What is Marine Litter?
Marine litter (sometimes called marine debris) is any persistent, manufactured or processed solid material, which is discarded, disposed of or abandoned in the marine and coastal environment. Marine litter consists of mostly very slowly degradable waste items such as plastic, polystyrene, metals and glass.
Marine litter is found on the beaches and shores, on the water surface, in the water column and on the seabed. It can be found near the source of input but also can be transported over a long distances with sea currents and winds.
Marine litter causes marine environmental, economic, health and aesthetic problems, including possible transfer of toxic substances and invasive species, destruction of marine habitats and loss of biodiversity. It also threatens marine life through entanglement, suffocation and ingestion as well as poses a risk to human health and life. (Find more at http://marine-litter.gpa.unep.org)
Marine litter entering the marine and coastal environment has multiple sources that can be divided into two major sources: ship-based (sea-based) sources and land-based sources.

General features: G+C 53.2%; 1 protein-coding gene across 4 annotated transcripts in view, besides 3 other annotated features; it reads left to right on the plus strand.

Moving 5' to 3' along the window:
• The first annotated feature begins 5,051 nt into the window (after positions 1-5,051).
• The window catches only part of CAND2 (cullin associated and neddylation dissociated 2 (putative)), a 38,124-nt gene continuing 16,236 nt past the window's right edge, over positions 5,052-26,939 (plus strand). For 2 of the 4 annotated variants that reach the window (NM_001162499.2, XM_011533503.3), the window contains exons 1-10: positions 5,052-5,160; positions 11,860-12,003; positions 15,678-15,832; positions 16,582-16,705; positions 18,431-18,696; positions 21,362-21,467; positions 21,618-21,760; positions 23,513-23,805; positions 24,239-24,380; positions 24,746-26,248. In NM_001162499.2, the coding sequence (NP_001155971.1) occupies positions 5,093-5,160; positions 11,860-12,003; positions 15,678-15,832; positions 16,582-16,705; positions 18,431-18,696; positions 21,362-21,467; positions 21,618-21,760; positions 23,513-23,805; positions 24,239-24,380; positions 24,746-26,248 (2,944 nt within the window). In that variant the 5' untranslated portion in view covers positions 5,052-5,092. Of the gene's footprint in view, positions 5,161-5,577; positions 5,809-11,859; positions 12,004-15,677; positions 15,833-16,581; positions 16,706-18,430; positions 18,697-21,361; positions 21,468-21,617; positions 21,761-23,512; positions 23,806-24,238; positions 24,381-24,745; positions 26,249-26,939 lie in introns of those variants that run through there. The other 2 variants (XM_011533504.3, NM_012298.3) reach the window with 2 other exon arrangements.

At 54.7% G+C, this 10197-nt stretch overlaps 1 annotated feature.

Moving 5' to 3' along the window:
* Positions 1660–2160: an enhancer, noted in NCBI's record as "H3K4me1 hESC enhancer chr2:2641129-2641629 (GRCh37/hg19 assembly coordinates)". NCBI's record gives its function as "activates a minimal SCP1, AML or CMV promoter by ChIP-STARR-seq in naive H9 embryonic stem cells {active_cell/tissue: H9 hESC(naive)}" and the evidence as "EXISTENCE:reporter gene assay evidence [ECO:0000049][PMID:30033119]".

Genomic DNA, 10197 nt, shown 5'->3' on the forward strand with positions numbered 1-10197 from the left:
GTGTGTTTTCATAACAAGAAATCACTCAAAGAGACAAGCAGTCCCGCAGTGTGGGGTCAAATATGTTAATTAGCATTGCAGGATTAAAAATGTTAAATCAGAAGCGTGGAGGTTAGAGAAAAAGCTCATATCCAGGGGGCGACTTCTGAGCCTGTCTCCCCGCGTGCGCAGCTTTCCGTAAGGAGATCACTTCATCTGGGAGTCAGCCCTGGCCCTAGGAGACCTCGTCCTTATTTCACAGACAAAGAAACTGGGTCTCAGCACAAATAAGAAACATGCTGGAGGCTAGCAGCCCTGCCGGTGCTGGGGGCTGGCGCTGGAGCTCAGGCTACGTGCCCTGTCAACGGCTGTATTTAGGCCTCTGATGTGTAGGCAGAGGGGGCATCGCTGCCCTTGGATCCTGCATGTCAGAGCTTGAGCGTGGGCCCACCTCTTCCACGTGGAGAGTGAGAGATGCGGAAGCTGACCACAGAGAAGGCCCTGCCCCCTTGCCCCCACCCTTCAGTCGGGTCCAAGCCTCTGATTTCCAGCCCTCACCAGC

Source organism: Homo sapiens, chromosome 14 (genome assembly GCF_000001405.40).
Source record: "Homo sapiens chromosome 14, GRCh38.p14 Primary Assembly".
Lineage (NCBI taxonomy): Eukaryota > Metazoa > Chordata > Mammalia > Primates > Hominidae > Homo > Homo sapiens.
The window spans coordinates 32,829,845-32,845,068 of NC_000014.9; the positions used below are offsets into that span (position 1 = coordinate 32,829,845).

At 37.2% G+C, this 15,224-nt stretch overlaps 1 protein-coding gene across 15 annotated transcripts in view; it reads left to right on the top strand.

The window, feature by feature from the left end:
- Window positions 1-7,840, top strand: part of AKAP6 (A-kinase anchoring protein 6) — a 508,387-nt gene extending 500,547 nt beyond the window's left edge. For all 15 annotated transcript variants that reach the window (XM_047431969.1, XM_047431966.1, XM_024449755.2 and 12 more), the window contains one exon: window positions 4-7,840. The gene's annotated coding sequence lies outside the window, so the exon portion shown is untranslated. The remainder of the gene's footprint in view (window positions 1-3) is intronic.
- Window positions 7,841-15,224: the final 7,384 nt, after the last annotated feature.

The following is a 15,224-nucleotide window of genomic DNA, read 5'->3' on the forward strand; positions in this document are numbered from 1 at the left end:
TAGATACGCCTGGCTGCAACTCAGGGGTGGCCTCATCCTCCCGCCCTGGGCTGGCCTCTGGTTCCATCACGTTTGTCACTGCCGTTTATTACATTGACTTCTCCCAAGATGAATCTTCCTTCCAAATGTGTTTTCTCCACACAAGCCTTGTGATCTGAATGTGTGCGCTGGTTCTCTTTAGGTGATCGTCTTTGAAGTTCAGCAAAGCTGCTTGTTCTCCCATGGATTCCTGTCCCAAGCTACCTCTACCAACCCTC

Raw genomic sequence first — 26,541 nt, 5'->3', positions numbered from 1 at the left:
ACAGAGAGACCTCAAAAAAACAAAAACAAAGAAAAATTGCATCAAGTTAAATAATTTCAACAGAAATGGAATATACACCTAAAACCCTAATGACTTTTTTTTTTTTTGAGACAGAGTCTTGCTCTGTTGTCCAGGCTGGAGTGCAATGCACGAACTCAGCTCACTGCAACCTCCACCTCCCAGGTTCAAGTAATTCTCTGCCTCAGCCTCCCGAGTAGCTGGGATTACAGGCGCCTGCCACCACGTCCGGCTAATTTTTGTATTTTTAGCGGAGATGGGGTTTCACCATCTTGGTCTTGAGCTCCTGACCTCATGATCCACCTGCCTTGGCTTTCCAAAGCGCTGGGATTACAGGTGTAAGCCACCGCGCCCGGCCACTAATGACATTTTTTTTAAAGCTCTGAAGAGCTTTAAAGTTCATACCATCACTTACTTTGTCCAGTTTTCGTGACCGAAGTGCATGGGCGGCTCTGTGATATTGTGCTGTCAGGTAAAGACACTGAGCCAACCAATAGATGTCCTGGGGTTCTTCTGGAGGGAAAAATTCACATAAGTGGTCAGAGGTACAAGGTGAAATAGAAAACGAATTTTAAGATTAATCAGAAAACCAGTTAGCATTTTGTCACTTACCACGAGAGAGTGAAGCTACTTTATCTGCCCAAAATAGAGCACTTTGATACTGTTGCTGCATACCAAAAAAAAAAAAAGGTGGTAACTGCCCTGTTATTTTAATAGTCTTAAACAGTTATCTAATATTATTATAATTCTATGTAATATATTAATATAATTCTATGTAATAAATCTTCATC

Main sea-based sources
Main land-based sources
· Merchant shipping, ferries and cruise liners;
· Fishing vessels;
· Military fleets and research vessels;
· Pleasure craft;
· Offshore oil and gas platforms;
· Aquaculture installations;
· Waterway recreational activities (such as
diving and marinas)
· Municipal landfills (waste dumps) located on the coast;
· Riverine transport of waste from landfills or other sources along rivers and other inland waterways (canals);
· Discharge of untreated municipal sewage and storm water (including occasional overflows);
· Industrial facilities (solid waste from landfills and untreated water);
· Tourism (recreational visitors to the coast and beach goers)
What Can We Do to Reduce the Marine Litter?
Do you know the 3Rs?
The principle of reducing waste, reusing and recycling resources and products is often called the "3Rs"
· Reducing means choosing to use things with care to reduce the amount of waste generated.
· Reusing involves the repeated use of items or parts of items which still have usable aspects.
· Recycling means the use of waste itself as a resource.
Waste minimization can be achieved in an efficient way by focusing primarily on the first of the 3Rs, "reduce", followed by "reuse" and then "recycle".
Have you ever done any of these things?